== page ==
Cocktail Recipe: How To Make a Barrel Aged Negroni

Everyone loves a barrel aged negroni, but only a few realise that it’s really not that difficult to make on your own. Sure, there’s the time it takes for the mix to develop the dimension and depth that gives a barrel aged negroni it’s distinctive taste, but patience pays when it comes to building up a well of unbeatable flavour.

We were curious ourselves, so we tapped Hunter & Barrel’s resident liquid master Joel Davis for a bit of a step-by-step guide on how to arrive at a drink which lifts the classic negroni flavour in such a complex way. For this one they make use of Settlers Dry Gin, which brings in a strong nose of juniper and Australian botanicals along with vanilla, cinnamon, nutmeg, and hints of clove. The palate is said to be rich and velvety, with the bitterness of the campari balancing out the sweet vermouth.

Step 1. The Barrel

Purchase a barrel. This can be acquired from an online vendor of barrels. Below is a couple of websites to get started.

Barrel Barn – Australian company importing American Oak Barrels
http://www.barrelbarn.com.au/

Barrels Online – American Company that ships to Australia
http://www.barrelsonline.com/

A 5 litre barrel will work perfectly. Hunter & Barrel use a medium + char to really incorporate the flavours of the char and barrel into the Negroni

Step 2. The Pre-ageing

When a barrel is brand new it needs to be seasoned in for a short time. As well as this the wooden staves that make up the barrel can have some small gaps in between. The best way to do this is to fill the barrel with warm water and let it soak overnight. This will expand the wood and close the gaps and also take some of the initial char that can be bitter. After this has sat for a day, empty out the water and allow to drain for an hour.

Step 3. Making the Negroni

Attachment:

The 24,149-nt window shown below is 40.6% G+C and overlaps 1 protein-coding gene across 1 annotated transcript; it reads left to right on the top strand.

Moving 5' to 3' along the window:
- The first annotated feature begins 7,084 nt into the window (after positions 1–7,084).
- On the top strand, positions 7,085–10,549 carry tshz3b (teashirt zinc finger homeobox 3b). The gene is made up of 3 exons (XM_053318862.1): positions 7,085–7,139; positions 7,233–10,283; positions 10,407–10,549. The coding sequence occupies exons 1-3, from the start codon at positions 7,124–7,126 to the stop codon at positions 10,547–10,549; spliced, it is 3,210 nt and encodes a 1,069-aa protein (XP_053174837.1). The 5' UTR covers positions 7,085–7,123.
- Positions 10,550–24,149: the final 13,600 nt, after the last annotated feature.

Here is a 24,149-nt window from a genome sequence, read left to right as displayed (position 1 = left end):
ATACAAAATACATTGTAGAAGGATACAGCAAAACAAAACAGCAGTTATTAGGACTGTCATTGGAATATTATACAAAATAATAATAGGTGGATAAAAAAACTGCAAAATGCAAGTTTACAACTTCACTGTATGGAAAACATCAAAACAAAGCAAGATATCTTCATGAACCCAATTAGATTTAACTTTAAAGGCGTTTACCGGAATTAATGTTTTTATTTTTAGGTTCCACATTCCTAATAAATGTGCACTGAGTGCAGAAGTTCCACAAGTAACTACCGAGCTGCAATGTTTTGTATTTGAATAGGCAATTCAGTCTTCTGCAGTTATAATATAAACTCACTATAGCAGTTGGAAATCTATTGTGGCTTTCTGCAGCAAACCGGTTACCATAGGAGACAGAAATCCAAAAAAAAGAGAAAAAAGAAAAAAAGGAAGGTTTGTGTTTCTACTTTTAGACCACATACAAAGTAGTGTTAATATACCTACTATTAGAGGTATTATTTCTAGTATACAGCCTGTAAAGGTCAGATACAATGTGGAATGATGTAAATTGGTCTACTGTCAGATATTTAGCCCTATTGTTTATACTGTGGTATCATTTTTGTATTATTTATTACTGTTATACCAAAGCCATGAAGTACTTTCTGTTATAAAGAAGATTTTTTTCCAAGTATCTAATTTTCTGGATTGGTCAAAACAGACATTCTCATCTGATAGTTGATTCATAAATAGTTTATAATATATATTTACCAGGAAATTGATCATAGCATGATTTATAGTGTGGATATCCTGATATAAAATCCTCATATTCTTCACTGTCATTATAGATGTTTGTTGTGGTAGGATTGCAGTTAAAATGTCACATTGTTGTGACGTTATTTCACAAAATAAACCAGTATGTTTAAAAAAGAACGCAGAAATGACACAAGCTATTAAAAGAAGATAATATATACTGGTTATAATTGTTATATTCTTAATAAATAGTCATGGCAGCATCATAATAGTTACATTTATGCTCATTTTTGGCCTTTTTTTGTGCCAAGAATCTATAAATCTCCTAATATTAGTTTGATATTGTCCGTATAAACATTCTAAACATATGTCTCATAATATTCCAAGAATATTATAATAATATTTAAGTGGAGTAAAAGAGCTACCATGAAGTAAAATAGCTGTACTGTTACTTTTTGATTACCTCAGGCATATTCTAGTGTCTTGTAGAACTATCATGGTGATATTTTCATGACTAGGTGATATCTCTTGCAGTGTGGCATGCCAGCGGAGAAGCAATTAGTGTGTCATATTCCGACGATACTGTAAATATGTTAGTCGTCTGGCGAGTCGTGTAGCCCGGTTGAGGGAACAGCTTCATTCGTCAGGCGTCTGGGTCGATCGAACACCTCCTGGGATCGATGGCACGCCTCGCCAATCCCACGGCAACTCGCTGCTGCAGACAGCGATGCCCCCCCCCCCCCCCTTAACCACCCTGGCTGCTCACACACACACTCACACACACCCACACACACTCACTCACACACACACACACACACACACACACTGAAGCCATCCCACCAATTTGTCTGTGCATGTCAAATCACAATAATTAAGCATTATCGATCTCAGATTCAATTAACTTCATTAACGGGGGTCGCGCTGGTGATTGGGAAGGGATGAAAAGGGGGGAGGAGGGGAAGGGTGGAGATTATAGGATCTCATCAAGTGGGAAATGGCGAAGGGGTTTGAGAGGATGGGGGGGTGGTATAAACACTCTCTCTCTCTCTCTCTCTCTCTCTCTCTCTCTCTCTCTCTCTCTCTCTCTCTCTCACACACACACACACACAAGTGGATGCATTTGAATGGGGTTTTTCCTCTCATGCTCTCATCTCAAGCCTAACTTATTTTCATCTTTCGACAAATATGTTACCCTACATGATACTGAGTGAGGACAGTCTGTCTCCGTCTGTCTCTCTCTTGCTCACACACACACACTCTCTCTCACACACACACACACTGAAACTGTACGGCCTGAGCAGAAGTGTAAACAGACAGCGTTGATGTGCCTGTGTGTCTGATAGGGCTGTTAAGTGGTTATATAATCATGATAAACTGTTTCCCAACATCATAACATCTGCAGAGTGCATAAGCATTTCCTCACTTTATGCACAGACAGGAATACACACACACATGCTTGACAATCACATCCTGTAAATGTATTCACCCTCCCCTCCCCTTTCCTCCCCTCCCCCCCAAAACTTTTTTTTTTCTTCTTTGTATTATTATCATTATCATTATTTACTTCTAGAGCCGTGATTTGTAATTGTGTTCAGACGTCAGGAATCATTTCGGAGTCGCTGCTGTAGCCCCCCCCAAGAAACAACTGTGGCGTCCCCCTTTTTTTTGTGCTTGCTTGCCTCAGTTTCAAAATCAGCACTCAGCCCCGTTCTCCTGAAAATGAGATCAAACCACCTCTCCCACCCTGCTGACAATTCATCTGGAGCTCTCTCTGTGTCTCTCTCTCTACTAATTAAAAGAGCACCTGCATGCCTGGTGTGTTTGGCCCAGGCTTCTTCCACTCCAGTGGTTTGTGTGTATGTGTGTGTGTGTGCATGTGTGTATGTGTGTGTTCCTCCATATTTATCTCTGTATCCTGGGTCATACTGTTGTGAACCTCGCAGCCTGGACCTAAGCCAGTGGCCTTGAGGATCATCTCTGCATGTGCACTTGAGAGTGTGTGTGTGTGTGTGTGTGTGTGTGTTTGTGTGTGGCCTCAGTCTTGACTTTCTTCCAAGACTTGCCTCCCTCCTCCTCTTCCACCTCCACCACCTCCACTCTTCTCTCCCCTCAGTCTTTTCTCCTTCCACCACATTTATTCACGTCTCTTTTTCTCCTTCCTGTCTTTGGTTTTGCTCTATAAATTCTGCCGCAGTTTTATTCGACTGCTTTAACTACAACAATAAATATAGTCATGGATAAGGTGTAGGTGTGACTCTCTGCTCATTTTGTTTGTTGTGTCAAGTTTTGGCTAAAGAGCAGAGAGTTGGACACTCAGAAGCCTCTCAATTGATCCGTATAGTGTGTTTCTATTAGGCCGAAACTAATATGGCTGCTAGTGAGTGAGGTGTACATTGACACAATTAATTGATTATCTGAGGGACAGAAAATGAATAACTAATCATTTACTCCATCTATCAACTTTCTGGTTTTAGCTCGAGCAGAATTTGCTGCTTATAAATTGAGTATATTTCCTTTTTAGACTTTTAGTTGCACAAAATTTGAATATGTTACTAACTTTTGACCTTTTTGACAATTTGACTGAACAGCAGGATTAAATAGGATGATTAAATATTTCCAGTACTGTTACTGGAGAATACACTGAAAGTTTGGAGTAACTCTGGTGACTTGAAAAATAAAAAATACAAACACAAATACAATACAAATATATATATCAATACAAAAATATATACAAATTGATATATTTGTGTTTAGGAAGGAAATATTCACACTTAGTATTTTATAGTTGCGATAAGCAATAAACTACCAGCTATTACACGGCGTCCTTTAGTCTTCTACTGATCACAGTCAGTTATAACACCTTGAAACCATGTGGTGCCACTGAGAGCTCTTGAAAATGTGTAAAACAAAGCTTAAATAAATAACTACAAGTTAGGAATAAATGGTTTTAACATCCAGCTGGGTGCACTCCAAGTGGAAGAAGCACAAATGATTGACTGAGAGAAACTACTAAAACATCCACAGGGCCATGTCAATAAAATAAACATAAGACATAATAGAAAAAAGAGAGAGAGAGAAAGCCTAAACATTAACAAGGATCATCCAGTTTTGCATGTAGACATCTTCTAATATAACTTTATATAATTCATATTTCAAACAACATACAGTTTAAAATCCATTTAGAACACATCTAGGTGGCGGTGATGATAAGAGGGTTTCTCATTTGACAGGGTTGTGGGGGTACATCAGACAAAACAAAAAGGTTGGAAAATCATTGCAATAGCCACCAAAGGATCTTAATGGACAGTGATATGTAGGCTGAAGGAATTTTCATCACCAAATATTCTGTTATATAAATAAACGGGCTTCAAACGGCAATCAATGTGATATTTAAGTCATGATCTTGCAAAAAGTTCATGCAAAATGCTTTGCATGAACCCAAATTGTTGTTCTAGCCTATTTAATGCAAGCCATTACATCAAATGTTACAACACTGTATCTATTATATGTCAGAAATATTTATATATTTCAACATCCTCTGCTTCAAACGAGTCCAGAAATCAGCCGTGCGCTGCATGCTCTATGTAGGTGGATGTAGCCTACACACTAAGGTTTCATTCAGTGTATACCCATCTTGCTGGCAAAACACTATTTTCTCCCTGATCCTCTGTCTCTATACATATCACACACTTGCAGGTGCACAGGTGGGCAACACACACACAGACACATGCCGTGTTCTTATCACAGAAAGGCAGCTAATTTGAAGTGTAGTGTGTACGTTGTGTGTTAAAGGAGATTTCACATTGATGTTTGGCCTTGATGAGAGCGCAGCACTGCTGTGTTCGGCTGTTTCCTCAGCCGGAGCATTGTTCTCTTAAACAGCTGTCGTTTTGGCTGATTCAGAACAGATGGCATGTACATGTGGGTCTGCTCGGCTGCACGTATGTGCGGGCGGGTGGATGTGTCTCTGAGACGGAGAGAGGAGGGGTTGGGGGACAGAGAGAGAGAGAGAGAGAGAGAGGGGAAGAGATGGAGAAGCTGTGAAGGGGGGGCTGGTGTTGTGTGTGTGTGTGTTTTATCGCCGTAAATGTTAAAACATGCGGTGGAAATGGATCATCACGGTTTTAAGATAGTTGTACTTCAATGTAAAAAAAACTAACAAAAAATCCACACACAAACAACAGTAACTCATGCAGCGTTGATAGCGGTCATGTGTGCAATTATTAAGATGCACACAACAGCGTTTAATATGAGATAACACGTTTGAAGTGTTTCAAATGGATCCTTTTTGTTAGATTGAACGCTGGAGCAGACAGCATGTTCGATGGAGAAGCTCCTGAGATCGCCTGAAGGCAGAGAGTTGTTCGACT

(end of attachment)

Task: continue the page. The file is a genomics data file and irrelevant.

Take equal measures of gin (A highly botanical gin will work best), bitter orange liqueur (Campari is the most famous) and sweet vermouth (Cinzano Rosso is the most well known but any can be used). Fill this directly into the barrel. A funnel is the best way not to spill this everywhere.

The key to any great Negroni is balance. Having one of the simplest recipes for any cocktail makes the Negroni quite an easy one to remember: equal portions of all liquor.

For a 5 litre barrel 1.6 litres of each component will equal 4.8 litres and fill the barrel out nicely.

Step 4. Ageing the Negroni

Now all that has to be done is wait until it is ready. For best results, taste every 3 days until the oak has integrated into the Negroni. The best way to judge this is to make up a small amount of fresh negroni with the same components that have gone into the barrel. Draw a little bit (approx. 30ml) from the barrel and put them side by side and taste. This will then comparatively show how the oak flavours have integrated into the Negroni. There should be oak flavours showing quite quickly the first fill. There should also be some secondary flavours coming through from the char such as Cinnamon, Clove, Vanilla, Nutmeg among others.

Step 5. The Finished Product

For the 1st fill (The first time the barrel has been used) it may take as little as 1-2 weeks for the Negroni to take on the flavours from the barrel. As the barrel becomes more seasoned it will take longer for the oak to integrate flavour into the drink. It can take up to 6 weeks by the 4th or 5th fill.

Step 6. Drink and Enjoy

To make the finished product, draw 90ml of the Negroni from the barrel and add it to a mixing glass and as much ice as possible. Stir this with a spoon for approximately 15 seconds. Strain this over fresh ice into a glass. Taking an orange, cut a small section of the peel away and cut away as much of the pith as possible. Squeeze this over the top of the Negroni to release the oils from the peel and add it to the top of the drink as a garnish. This will add some amazing aromas to the drink.

Hunter & Barrel is located in Sydney at 303, Cockle Bay Wharf. Check them out online HERE.

Image supplied and used with permission.